MoviePass subscribers have had a tough go of it over the last six months, with the service changing terms, dropping unlimited moviegoing, limiting access to first-run movies, and in at least once instance, going offline completely because it ran out of money. The myriad changes have removed most of the incentives that made MoviePass a compelling value in the first place, so customers have been using it less and less — and according to the head of MoviePass’ parent company, that’s exactly what the owners want.
“People are going to less than one movie a month,” Helios and Matheson CEO Ted Farnsworth said on Tuesday during a chat at The Wrap’s entertainment industry conference, TheGrill. “So technically, subscription alone right now is doing just fine, now it’s tacking on all the other things on top of it.”
It’s such a casual admission that it’s easy to overlook just how absurd Farnsworth’s statement is. MoviePass, the company that sold itself as a friend to cinema and moviegoers because it wanted to encourage audiences to see as many movies as possible, considers it “just fine” that subscribers are seeing less than one movie a month with it. The service has thrown up so many barriers to access that its subscribers aren’t using it regularly. Success!
From a business standpoint, this lack of use is obviously what MoviePass — and Helios and Matheson — need to survive. The MoviePass all-you-can-eat subscription was never sustainable financially, with the company shelling out full price for movie tickets to theaters even while it was taking in only $9.95 a month from subscribers. If people actually used MoviePass, there’s no way the subscription side of its business couldn’t run at a loss, but that’s where the “things on top of it” Farnsworth refers to come into play.
Thus far, those things have included ancillary businesses and revenue streams. MoviePass sells advertising for some movies, it acquires and distributes others, and it once toyed with collecting user location data to create third-party partnerships, until user outcry caused it to retract the idea. Helios and Matheson is a data analytics company, ultimately, and when it acquired MoviePass in 2017 it was apparent that it wasn’t suddenly pivoting to just selling movie tickets. Quickly ramping up a massive user base, with a trove of data about those users, was clearly part of a strategy that would allow it to monetize in different arenas — hence the price drop to the aggressive $9.99 unlimited plan in the first place.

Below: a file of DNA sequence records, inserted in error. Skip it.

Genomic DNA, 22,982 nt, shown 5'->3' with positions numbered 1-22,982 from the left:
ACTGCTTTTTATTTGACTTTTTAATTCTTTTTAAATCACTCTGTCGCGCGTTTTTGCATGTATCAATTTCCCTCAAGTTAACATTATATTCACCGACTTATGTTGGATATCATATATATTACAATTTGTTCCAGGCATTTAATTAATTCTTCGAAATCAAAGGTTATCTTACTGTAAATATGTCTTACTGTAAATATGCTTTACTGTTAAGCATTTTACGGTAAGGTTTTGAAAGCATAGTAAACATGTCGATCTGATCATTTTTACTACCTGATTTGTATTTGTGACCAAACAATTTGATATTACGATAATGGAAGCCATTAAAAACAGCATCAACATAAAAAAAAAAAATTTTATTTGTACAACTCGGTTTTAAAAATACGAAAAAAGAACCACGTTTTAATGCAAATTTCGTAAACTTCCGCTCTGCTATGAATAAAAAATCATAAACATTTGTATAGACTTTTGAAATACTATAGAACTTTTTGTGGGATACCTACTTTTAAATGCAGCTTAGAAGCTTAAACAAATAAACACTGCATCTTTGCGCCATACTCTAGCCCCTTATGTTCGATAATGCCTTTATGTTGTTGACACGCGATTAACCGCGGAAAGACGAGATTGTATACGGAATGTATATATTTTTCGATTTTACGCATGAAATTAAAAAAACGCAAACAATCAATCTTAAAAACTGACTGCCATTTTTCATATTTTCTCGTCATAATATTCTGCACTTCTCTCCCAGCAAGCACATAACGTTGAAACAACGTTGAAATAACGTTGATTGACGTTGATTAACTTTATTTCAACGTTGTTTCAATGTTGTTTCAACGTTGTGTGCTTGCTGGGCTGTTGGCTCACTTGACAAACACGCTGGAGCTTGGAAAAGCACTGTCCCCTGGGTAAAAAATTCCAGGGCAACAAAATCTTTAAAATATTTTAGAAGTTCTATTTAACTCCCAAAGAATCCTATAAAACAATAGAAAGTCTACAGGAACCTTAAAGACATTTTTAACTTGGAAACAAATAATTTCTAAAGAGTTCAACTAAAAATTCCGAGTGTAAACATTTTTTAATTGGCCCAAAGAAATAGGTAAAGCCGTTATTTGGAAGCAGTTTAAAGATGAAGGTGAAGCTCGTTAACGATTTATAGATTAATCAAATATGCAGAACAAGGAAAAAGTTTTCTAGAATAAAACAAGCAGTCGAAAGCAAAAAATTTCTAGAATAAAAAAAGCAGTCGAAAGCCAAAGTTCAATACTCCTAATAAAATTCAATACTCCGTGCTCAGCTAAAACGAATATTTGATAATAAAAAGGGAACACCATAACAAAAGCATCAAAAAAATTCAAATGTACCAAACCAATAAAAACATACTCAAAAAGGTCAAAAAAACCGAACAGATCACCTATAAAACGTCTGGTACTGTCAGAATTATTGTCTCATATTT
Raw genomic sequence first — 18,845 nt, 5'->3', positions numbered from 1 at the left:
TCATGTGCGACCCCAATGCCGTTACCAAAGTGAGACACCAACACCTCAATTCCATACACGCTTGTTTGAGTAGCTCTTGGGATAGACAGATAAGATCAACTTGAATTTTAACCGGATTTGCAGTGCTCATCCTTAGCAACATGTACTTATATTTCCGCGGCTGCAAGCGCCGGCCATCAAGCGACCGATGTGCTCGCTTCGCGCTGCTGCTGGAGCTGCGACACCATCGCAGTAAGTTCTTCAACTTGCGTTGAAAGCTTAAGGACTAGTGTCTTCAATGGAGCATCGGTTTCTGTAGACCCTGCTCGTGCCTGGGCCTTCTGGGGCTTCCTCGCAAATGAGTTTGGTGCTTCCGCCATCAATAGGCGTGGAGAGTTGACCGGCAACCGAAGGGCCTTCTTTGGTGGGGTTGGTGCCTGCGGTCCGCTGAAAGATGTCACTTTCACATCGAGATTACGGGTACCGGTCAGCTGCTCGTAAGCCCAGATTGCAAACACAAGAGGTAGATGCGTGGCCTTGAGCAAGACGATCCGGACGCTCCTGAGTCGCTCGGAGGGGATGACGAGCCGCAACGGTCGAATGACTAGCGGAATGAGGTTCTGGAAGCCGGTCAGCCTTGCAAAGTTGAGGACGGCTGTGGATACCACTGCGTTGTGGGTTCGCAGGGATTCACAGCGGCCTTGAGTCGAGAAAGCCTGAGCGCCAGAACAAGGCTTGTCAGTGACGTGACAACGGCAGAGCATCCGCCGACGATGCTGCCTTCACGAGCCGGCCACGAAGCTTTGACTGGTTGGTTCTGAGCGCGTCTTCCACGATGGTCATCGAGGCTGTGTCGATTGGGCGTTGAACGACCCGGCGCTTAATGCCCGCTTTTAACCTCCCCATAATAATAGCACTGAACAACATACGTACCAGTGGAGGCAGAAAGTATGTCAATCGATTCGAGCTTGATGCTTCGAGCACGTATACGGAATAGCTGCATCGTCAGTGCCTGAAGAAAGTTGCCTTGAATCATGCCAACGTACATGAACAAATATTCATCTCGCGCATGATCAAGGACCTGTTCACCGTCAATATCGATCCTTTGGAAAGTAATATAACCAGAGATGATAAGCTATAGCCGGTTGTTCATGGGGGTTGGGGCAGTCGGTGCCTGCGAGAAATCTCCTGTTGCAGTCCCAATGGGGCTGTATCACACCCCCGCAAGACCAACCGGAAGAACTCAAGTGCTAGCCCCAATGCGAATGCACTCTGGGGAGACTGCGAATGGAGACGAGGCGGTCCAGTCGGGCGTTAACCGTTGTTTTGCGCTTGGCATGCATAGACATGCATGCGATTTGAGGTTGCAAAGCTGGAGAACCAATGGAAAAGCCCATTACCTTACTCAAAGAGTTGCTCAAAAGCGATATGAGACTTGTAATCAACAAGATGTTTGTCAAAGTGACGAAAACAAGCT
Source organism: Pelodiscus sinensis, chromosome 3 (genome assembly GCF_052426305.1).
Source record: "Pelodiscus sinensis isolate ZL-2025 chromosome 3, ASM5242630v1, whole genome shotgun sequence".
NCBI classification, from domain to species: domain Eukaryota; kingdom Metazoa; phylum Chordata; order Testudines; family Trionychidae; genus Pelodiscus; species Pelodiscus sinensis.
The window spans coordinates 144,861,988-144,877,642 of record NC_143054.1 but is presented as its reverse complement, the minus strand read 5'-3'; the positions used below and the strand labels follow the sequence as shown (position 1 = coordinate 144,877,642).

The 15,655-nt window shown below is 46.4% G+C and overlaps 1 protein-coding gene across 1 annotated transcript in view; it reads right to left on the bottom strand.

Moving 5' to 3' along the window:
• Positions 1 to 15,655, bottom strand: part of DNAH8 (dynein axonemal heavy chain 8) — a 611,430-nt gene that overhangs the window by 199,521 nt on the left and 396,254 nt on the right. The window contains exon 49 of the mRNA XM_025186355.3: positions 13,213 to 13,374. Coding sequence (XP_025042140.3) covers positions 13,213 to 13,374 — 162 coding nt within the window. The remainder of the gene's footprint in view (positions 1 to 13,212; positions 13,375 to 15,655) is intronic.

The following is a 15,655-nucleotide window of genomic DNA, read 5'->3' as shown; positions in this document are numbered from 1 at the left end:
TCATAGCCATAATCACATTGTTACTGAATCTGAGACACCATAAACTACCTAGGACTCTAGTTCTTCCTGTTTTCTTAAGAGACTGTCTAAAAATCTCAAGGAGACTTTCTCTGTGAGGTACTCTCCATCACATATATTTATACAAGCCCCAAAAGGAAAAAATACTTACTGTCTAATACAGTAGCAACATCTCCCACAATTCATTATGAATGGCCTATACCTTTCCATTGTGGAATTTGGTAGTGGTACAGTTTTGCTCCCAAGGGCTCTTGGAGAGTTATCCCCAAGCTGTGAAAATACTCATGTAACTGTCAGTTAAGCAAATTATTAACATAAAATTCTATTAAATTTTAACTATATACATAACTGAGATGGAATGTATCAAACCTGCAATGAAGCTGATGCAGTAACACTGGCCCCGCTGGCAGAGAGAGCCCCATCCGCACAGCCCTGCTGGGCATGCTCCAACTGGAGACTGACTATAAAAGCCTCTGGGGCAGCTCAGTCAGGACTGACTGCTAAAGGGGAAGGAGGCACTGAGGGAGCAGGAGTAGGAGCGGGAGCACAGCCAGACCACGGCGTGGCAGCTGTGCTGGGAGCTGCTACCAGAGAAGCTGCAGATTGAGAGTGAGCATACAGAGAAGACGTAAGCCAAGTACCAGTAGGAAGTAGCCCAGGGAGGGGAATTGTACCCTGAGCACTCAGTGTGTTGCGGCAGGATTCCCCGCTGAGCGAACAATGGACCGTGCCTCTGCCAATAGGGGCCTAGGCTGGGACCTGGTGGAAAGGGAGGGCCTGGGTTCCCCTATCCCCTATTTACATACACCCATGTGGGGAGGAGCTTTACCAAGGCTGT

When the issues became too big to ignore, the stock price of Helios and Matheson reacted, with the stock price plummeting to as low as a single cent. But despite that, the company has continued onward, and during his conversation at TheGrill, Farnsworth also claimed the company has recently secured an additional $65 million in funding to keep things afloat. Helios and Matheson declined to provide additional specifics to Business Insider when contacted about the investment, and given the company’s penchant for touting numbers that don’t always hold up to scrutiny, it’s probably a good idea to wait to see exactly what this latest round of funding truly entails before drawing any further conclusions about the company’s future.
But in either case, Farnsworth and MoviePass seem to have gotten the short-term result they were looking for from the announcement. As of this writing, the stock’s price has jumped more than 150 percent. Granted, that still puts the stock at less than four cents, but it is a significant bump — and when a company is struggling for survival as much as MoviePass is, financial market optics can be everything. If only it cared that much about its customers.